Maryland Evictions and Rent Escrow
Feb. 27, 2019
Failure to pay rent when it is due is the most common reason evictions occur in Maryland. Maryland laws typically support landlords in eviction cases but tenants do have protected rights.
To evict a tenant, the landlord must first give notice to the tenant. Maryland law does not specify a notice period so notice may be given at the landlord’s discretion. Next, the landlord must file a written complaint in the district court requesting to evict the tenant, and claim both the amount of rent due and any legal fees incurred by the landlord. Five days after the complaint is filed, the tenant will need to appear in court to “answer” the landlords claim and “show cause” as to why the eviction should not be granted.
If the judge rules in the landlord’s favor, the tenant will be ordered to evacuate the property within four days. If the tenant does not move out in time the landlord may request a “warrant of resolution” which allows the landlord, with the sheriff present, to repossess the property and remove the tenant’s belongings.
Tenants have the right to the opportunity to pay the full amount of rent due. If the outstanding rent is paid before the eviction hearing occurs the tenant has the right to remain in the rental property. If the tenant attempts to pay the landlord but the landlord refuses to accept, the landlord cannot evict the tenant. The case should also be dismissed if the tenant can demonstrate that he is being evicted as retaliation for complaining to a regulatory agency or joined a tenant’s union.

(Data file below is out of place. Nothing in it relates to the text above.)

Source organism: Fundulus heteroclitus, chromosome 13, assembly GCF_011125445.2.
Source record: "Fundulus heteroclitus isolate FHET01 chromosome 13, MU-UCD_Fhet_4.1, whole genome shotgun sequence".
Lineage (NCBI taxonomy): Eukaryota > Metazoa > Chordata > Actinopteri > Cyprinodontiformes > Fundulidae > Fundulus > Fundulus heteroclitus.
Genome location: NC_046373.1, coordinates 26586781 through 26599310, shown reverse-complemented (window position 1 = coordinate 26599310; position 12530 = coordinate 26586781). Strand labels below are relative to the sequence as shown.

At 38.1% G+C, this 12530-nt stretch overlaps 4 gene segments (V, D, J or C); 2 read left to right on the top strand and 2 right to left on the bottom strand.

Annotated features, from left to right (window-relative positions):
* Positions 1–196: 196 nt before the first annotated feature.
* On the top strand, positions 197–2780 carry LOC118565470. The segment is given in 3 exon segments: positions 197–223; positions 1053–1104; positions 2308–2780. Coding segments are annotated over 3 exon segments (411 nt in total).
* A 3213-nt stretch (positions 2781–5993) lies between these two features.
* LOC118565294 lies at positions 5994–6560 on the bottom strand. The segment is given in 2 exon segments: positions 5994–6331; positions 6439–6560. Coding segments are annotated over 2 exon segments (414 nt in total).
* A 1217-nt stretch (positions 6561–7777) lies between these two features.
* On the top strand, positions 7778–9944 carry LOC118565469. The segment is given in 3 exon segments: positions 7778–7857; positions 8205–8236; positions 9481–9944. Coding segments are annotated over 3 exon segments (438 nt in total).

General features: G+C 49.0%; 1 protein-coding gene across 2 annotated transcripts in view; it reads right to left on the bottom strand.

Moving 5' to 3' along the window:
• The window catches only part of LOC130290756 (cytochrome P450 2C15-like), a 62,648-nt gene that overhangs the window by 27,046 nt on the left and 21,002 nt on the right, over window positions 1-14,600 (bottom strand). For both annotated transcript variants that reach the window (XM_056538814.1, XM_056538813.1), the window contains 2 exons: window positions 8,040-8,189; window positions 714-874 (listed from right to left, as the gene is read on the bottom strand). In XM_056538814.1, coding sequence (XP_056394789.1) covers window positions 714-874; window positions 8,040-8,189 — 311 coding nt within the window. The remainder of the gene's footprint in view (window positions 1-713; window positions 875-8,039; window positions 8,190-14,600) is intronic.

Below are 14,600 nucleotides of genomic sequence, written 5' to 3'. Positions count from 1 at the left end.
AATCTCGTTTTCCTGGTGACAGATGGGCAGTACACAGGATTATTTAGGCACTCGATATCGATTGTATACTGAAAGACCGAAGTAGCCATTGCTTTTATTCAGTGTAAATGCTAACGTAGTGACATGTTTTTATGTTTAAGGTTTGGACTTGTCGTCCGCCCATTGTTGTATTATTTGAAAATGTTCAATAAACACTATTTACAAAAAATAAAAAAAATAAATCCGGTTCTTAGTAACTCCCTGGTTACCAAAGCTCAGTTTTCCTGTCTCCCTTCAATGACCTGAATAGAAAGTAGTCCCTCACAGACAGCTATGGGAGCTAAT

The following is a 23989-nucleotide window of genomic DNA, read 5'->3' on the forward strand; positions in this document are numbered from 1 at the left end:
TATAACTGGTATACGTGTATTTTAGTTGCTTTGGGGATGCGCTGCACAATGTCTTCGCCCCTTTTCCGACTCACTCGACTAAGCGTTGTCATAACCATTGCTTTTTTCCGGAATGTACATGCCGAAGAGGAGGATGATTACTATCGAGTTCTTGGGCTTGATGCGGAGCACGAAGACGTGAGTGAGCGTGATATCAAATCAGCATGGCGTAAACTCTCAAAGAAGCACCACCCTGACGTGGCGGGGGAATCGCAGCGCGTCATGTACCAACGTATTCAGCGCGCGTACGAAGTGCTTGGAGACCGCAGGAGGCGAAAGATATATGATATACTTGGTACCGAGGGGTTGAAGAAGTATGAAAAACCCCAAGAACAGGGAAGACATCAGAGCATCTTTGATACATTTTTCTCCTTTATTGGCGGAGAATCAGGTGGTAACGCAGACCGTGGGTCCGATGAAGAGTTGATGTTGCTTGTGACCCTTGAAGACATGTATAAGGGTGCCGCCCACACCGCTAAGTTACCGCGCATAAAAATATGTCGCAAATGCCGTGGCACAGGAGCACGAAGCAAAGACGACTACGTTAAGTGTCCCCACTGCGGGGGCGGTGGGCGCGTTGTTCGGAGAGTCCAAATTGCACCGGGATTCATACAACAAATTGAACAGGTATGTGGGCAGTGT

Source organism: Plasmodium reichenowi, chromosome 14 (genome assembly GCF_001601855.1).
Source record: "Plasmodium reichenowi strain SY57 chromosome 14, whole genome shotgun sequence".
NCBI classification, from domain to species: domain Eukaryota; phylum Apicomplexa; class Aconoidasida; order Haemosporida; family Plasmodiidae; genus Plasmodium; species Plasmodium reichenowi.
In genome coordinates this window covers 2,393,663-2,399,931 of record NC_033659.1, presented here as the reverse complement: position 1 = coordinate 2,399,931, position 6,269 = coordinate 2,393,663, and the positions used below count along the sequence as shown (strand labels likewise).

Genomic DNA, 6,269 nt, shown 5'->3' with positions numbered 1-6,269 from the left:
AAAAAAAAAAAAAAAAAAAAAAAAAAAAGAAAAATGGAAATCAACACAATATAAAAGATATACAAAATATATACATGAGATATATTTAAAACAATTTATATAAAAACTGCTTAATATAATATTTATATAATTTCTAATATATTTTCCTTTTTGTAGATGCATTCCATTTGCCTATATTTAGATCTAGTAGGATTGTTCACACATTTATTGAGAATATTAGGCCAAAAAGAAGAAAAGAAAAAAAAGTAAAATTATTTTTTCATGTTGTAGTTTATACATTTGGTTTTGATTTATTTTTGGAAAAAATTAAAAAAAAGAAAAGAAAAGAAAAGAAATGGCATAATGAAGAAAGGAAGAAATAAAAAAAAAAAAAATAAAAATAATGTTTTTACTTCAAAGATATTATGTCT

Tenants also have the right to defend themselves against discrimination. The landlord cannot evict a tenant based on the tenant’s race, gender, religion, family status, place of origin or disability. Finally, the eviction should be dismissed if there was no serious violation of the lease or if the tenant did not give adequate notice.
The tenant may file a rent escrow action in situations where the landlord refuses to meet his obligation to provide safe and sanitary living quarters. For example, if there is a rodent infestation or flooding in the rental unit that goes unresolved by the landlord, a rent escrow allows the tenant to withhold rent payments to the landlord until the problem is fixed. Instead, the tenant makes the monthly rent payments to an escrow account with the courts until the landlord complies.
For a rent escrow action to be awarded, the tenant must give written notice to the landlord to repair the health or safety hazard and give adequate time for the landlord to resolve the issue. If the landlord does not comply and the court rules that the condition is serious enough to threaten the tenant’s life, health or safety, a rent escrow should be established.
To learn about eviction and rent escrow laws in Maryland, give us a call at Lebovitz Law. We have years of experience negotiating the best deals for our clients, whether it’s family law or property law. Contact us today.